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Show us Your Budget and You Show Us What You Value

Today I both threw up and cried in public. Not from a virus or because I ate something that didn’t agree with me. Because I am heartbroken and disgusted with the decided lack of adequate support for people who are hurting and for all of our friends we have lost unnecessarily. What we value becomes our fate. What we value is expressed in our actions. And our actions write our legacy. What seems clear is that the promise of leaving a legacy for our children where people are supported and valued by our state is simply a mirage. That is, if you look at the current version of the proposed state budget. And that is why I was sick.

“According to the legislature’s Fiscal Research Division’s breakdown of federal spending in the budget, there is $283 million left to allocate from the federal government for coronavirus relief under the American Rescue Plan.” (NC News & Observer)

There were no new programs in SUD or behavioral health. No acknowledgment of the sacrifices our behavioral health workforce that work- day in and out- during the pandemic to try to keep their patients and peers alive. The stories we hear from all of you of the anguish and emotional toll this work takes on folks is just heart breaking.

For those of you who know me, I’m not known for being soft, cuddly or overly emotional. I am not known for social media presence and loving the spotlight. But I am known for being able to focus on what matters and not being afraid to fight for what I value. What I value is you. It is our collective story. It is the power of our connections to heal each other. It is our insight that we have gained through the pain and struggle of losing loved ones. Of not being able to get help when it should be there. And in our ability for compassion with each other even during the most difficult times. This is how we heal.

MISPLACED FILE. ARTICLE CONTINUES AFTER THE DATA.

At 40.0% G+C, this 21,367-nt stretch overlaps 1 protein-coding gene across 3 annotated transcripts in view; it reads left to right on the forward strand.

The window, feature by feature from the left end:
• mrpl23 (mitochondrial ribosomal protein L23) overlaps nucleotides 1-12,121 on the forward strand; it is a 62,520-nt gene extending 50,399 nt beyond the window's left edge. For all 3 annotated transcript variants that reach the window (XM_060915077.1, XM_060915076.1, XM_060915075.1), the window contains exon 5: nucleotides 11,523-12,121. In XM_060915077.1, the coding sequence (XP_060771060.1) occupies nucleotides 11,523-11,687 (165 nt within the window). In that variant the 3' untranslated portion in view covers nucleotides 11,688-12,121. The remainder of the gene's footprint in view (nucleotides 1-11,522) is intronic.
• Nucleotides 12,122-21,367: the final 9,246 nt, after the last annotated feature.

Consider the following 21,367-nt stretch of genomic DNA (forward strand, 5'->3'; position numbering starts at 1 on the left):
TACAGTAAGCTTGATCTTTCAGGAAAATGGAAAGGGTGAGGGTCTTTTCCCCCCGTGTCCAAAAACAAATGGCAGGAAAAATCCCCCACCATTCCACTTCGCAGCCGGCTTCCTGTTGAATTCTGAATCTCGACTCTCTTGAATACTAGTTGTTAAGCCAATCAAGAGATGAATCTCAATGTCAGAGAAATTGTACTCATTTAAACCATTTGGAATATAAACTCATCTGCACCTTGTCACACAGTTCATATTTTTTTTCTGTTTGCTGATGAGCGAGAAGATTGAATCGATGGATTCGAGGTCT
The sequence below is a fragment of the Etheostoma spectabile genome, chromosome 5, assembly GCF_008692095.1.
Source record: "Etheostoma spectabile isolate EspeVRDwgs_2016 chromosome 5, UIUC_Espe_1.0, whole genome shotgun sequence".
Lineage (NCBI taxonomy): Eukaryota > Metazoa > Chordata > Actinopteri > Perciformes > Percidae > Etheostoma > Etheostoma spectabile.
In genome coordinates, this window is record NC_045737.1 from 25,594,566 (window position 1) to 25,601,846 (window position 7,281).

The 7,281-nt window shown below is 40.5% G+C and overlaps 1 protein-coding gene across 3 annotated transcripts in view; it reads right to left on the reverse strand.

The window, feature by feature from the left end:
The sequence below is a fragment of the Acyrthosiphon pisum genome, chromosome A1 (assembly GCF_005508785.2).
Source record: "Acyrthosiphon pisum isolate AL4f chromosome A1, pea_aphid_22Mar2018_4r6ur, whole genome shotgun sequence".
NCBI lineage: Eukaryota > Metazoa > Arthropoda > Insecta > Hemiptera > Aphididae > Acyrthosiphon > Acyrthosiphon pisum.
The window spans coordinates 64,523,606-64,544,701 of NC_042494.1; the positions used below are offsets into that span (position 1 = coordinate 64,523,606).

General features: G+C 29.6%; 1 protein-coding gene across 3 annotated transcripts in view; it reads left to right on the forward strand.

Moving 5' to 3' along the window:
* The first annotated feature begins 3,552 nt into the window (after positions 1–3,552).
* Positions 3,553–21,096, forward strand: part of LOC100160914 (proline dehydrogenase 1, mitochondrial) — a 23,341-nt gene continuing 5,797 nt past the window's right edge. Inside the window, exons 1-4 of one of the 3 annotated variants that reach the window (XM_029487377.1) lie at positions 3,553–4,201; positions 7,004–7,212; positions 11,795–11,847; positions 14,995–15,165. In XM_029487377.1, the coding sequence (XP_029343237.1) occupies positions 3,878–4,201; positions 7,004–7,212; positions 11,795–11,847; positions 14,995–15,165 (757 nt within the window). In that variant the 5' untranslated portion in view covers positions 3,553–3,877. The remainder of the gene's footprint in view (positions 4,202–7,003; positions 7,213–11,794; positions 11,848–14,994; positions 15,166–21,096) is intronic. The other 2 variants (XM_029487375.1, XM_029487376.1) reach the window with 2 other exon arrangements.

Our shared stories and collective struggles are of value. We are of value. All of the tears, rage, heartache, helpless feelings, dismissals and stigma we receive matters. Even if our state leaders are not willing to value them. I do, and I know you do too. So, let’s tell our story. Let’s weave the fabric of where we are and where we have been. Let’s rely on ourselves and our connection to heal where our leaders are failing us. Let’s build our own legacy for our children.

For the little girl hiding in a closet right now because she is trying to keep herself safe. For the woman who was denied a job when the employer found out she had a history of substance us in her past. For her son, who sees her struggle every day to overcome the barriers to staying in recovery, and for fulfilling the vision of how he sees her strength and beauty in the fight. For the mom, who has been to hell and back trying to get her daughter the right treatment. For the young person who has been victimized and is now acting out their pain in ways that are self-destructive. For the social worker or human service worker who is carrying the emotional load and trauma of everyone they work with every day- who likely still struggling to make ends meet financially. For the person who feels guilty for being the “lucky” one to have been able to access help and get well when they see their friends who can’t. For the one who left the helping profession because the load is too hard, and you can make more money mowing lawns, so now you help in your free time. For the memory of everyone we have lost. For all of us.

Your pain is our pain. Your struggle is our struggle. Your strength is our strength. Your fight is our fight.

We are starting a blog and place for storytelling on social media platforms. This is our collective journal. APNC will continue to make meaningful connections, as we have been throughout the pandemic. We will post a blog once a week over the next two months and follow it up with social media conversation. But this is all of us. It is our story. It is our values that determine our legacy- not our state leaders. That much is clear. Please JOIN IN and share by following THIS LINK. 


-Sarah Potter
APNC Executive Director